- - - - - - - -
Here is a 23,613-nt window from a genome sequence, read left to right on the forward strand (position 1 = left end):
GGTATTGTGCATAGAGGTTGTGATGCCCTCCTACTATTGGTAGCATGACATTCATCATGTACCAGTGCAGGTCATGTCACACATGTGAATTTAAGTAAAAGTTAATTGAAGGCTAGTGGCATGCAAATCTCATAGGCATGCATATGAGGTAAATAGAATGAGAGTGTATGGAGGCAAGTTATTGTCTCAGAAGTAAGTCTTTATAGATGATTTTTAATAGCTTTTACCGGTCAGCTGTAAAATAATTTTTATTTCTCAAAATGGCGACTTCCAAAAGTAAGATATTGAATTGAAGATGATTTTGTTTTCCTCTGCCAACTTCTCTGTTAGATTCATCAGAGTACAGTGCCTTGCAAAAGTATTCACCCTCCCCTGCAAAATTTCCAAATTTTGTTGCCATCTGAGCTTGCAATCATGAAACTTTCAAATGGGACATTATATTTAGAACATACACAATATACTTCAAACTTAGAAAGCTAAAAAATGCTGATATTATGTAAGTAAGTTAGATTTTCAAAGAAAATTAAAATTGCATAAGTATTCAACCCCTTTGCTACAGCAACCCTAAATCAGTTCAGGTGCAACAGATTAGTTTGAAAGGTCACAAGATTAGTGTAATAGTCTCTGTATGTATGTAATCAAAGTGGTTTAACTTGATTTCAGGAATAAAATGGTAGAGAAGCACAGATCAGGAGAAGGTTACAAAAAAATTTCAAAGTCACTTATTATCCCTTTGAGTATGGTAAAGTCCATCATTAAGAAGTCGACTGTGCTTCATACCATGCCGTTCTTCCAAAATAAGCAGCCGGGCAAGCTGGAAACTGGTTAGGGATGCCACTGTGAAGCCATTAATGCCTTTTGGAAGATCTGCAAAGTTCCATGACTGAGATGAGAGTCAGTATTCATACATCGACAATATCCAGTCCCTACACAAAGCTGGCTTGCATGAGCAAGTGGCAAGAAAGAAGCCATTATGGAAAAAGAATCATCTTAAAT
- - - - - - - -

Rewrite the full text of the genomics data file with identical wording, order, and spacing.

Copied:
Here is a 23,613-nt window from a genome sequence, read left to right on the forward strand (position 1 = left end):
GGTATTGTGCATAGAGGTTGTGATGCCCTCCTACTATTGGTAGCATGACATTCATCATGTACCAGTGCAGGTCATGTCACACATGTGAATTTAAGTAAAAGTTAATTGAAGGCTAGTGGCATGCAAATCTCATAGGCATGCATATGAGGTAAATAGAATGAGAGTGTATGGAGGCAAGTTATTGTCTCAGAAGTAAGTCTTTATAGATGATTTTTAATAGCTTTTACCGGTCAGCTGTAAAATAATTTTTATTTCTCAAAATGGCGACTTCCAAAAGTAAGATATTGAATTGAAGATGATTTTGTTTTCCTCTGCCAACTTCTCTGTTAGATTCATCAGAGTACAGTGCCTTGCAAAAGTATTCACCCTCCCCTGCAAAATTTCCAAATTTTGTTGCCATCTGAGCTTGCAATCATGAAACTTTCAAATGGGACATTATATTTAGAACATACACAATATACTTCAAACTTAGAAAGCTAAAAAATGCTGATATTATGTAAGTAAGTTAGATTTTCAAAGAAAATTAAAATTGCATAAGTATTCAACCCCTTTGCTACAGCAACCCTAAATCAGTTCAGGTGCAACAGATTAGTTTGAAAGGTCACAAGATTAGTGTAATAGTCTCTGTATGTATGTAATCAAAGTGGTTTAACTTGATTTCAGGAATAAAATGGTAGAGAAGCACAGATCAGGAGAAGGTTACAAAAAAATTTCAAAGTCACTTATTATCCCTTTGAGTATGGTAAAGTCCATCATTAAGAAGTCGACTGTGCTTCATACCATGCCGTTCTTCCAAAATAAGCAGCCGGGCAAGCTGGAAACTGGTTAGGGATGCCACTGTGAAGCCATTAATGCCTTTTGGAAGATCTGCAAAGTTCCATGACTGAGATGAGAGTCAGTATTCATACATCGACAATATCCAGTCCCTACACAAAGCTGGCTTGCATGAGCAAGTGGCAAGAAAGAAGCCATTATGGAAAAAGAATCATCTTAAAT